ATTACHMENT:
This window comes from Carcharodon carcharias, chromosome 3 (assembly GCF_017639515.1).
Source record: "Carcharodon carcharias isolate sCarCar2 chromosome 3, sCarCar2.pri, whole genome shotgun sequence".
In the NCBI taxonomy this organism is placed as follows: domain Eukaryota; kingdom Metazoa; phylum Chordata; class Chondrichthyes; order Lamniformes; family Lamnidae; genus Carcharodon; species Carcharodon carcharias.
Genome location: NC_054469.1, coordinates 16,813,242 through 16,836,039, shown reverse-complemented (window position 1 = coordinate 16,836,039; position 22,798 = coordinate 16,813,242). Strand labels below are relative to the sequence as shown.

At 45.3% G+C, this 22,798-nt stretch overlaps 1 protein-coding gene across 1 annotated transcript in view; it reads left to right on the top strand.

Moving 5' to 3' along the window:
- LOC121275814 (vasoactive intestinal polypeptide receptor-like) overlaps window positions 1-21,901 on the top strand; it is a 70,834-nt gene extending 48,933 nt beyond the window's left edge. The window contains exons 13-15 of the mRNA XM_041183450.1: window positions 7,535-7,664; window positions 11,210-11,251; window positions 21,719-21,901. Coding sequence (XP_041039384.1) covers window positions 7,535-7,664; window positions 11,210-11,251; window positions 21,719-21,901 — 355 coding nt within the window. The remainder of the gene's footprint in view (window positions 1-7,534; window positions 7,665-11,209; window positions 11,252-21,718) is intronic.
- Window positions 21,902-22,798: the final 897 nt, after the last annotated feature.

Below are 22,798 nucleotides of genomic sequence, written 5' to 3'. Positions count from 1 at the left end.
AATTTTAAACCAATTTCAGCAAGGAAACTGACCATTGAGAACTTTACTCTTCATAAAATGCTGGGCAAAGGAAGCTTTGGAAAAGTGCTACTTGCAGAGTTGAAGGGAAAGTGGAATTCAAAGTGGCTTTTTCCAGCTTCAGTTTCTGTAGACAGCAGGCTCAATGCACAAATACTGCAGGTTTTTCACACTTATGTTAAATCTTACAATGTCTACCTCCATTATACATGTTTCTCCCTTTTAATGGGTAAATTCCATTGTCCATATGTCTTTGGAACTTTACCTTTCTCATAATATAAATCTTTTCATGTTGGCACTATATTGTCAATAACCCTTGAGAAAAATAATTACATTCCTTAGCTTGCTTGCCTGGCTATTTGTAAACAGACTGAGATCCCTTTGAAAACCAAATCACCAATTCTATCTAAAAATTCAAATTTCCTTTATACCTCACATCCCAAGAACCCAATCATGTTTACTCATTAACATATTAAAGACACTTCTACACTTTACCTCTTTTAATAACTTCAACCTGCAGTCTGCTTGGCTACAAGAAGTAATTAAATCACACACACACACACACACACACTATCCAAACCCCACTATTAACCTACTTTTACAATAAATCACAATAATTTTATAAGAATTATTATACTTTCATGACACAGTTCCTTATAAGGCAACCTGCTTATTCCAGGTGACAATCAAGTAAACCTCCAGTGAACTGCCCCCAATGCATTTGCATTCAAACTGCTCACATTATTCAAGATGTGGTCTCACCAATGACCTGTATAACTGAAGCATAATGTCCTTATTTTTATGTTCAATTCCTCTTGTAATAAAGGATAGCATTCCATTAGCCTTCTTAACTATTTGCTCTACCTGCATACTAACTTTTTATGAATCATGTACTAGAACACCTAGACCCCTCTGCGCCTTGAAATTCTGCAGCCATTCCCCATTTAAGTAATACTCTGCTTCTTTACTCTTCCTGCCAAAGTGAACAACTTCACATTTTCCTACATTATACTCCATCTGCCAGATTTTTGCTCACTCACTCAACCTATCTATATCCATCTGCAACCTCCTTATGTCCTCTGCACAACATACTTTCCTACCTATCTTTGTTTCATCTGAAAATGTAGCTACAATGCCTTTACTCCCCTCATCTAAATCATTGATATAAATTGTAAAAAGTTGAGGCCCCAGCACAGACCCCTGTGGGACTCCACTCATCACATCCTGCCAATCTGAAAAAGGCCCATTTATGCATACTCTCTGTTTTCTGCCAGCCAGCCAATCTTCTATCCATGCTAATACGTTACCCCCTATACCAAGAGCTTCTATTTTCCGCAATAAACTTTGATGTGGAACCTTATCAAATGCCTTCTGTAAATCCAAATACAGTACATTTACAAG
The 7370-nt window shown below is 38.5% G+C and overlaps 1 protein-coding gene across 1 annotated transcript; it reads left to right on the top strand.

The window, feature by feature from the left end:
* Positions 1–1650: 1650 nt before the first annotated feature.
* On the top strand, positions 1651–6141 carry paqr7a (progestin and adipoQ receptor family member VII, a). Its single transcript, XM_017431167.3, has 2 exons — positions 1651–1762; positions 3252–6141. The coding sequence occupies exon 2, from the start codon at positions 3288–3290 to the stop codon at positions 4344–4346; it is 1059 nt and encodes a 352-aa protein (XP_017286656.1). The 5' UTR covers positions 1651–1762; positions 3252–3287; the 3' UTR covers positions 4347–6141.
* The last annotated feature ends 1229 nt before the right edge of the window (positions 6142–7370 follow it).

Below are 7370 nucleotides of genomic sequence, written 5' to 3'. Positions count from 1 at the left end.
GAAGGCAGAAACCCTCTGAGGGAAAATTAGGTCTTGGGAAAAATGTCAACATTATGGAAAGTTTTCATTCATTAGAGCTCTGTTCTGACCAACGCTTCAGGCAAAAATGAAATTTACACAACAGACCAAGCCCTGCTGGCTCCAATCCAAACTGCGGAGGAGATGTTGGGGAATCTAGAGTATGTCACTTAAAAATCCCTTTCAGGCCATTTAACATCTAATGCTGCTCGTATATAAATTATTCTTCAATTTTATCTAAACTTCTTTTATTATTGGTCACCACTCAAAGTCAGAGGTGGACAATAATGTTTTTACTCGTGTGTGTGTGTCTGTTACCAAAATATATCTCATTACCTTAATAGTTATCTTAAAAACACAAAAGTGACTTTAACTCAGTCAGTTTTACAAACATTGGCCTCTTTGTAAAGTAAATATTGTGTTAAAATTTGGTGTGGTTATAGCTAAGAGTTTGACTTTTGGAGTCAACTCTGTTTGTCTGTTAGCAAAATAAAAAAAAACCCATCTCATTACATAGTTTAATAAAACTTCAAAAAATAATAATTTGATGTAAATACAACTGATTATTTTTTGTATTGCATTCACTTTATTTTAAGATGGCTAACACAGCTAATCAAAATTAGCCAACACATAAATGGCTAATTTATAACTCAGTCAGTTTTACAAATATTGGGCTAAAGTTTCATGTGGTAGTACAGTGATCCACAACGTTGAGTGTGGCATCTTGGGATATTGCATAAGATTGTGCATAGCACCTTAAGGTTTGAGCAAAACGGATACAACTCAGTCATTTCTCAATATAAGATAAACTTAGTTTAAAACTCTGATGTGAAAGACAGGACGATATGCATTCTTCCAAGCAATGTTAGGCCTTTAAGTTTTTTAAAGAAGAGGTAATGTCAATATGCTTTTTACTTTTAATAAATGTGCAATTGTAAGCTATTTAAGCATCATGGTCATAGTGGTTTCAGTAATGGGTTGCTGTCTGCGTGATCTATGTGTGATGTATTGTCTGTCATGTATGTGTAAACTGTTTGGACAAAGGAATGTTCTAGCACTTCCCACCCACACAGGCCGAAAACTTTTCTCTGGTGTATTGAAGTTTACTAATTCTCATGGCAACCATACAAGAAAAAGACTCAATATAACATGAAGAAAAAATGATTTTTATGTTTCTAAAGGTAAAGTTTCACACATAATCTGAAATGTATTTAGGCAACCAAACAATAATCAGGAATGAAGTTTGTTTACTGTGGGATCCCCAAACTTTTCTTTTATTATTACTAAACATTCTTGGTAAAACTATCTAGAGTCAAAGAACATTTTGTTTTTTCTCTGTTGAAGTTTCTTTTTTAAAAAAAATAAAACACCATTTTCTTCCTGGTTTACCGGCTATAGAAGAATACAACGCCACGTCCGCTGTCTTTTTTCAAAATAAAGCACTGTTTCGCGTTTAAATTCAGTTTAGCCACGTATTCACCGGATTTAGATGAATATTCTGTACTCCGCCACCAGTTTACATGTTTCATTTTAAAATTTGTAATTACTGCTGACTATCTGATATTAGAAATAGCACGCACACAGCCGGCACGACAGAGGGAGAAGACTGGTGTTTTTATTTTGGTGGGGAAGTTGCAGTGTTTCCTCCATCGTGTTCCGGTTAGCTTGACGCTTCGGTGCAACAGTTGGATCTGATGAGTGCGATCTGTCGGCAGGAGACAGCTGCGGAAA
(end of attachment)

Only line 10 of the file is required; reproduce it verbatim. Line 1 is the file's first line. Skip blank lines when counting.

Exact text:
AATTTTAAACCAATTTCAGCAAGGAAACTGACCATTGAGAACTTTACTCTTCATAAAATGCTGGGCAAAGGAAGCTTTGGAAAAGTGCTACTTGCAGAGTTGAAGGGAAAGTGGAATTCAAAGTGGCTTTTTCCAGCTTCAGTTTCTGTAGACAGCAGGCTCAATGCACAAATACTGCAGGTTTTTCACACTTATGTTAAATCTTACAATGTCTACCTCCATTATACATGTTTCTCCCTTTTAATGGGTAAATTCCATTGTCCATATGTCTTTGGAACTTTACCTTTCTCATAATATAAATCTTTTCATGTTGGCACTATATTGTCAATAACCCTTGAGAAAAATAATTACATTCCTTAGCTTGCTTGCCTGGCTATTTGTAAACAGACTGAGATCCCTTTGAAAACCAAATCACCAATTCTATCTAAAAATTCAAATTTCCTTTATACCTCACATCCCAAGAACCCAATCATGTTTACTCATTAACATATTAAAGACACTTCTACACTTTACCTCTTTTAATAACTTCAACCTGCAGTCTGCTTGGCTACAAGAAGTAATTAAATCACACACACACACACACACACACTATCCAAACCCCACTATTAACCTACTTTTACAATAAATCACAATAATTTTATAAGAATTATTATACTTTCATGACACAGTTCCTTATAAGGCAACCTGCTTATTCCAGGTGACAATCAAGTAAACCTCCAGTGAACTGCCCCCAATGCATTTGCATTCAAACTGCTCACATTATTCAAGATGTGGTCTCACCAATGACCTGTATAACTGAAGCATAATGTCCTTATTTTTATGTTCAATTCCTCTTGTAATAAAGGATAGCATTCCATTAGCCTTCTTAACTATTTGCTCTACCTGCATACTAACTTTTTATGAATCATGTACTAGAACACCTAGACCCCTCTGCGCCTTGAAATTCTGCAGCCATTCCCCATTTAAGTAATACTCTGCTTCTTTACTCTTCCTGCCAAAGTGAACAACTTCACATTTTCCTACATTATACTCCATCTGCCAGATTTTTGCTCACTCACTCAACCTATCTATATCCATCTGCAACCTCCTTATGTCCTCTGCACAACATACTTTCCTACCTATCTTTGTTTCATCTGAAAATGTAGCTACAATGCCTTTACTCCCCTCATCTAAATCATTGATATAAATTGTAAAAAGTTGAGGCCCCAGCACAGACCCCTGTGGGACTCCACTCATCACATCCTGCCAATCTGAAAAAGGCCCATTTATGCATACTCTCTGTTTTCTGCCAGCCAGCCAATCTTCTATCCATGCTAATACGTTACCCCCTATACCAAGAGCTTCTATTTTCCGCAATAAACTTTGATGTGGAACCTTATCAAATGCCTTCTGTAAATCCAAATACAGTACATTTACAAG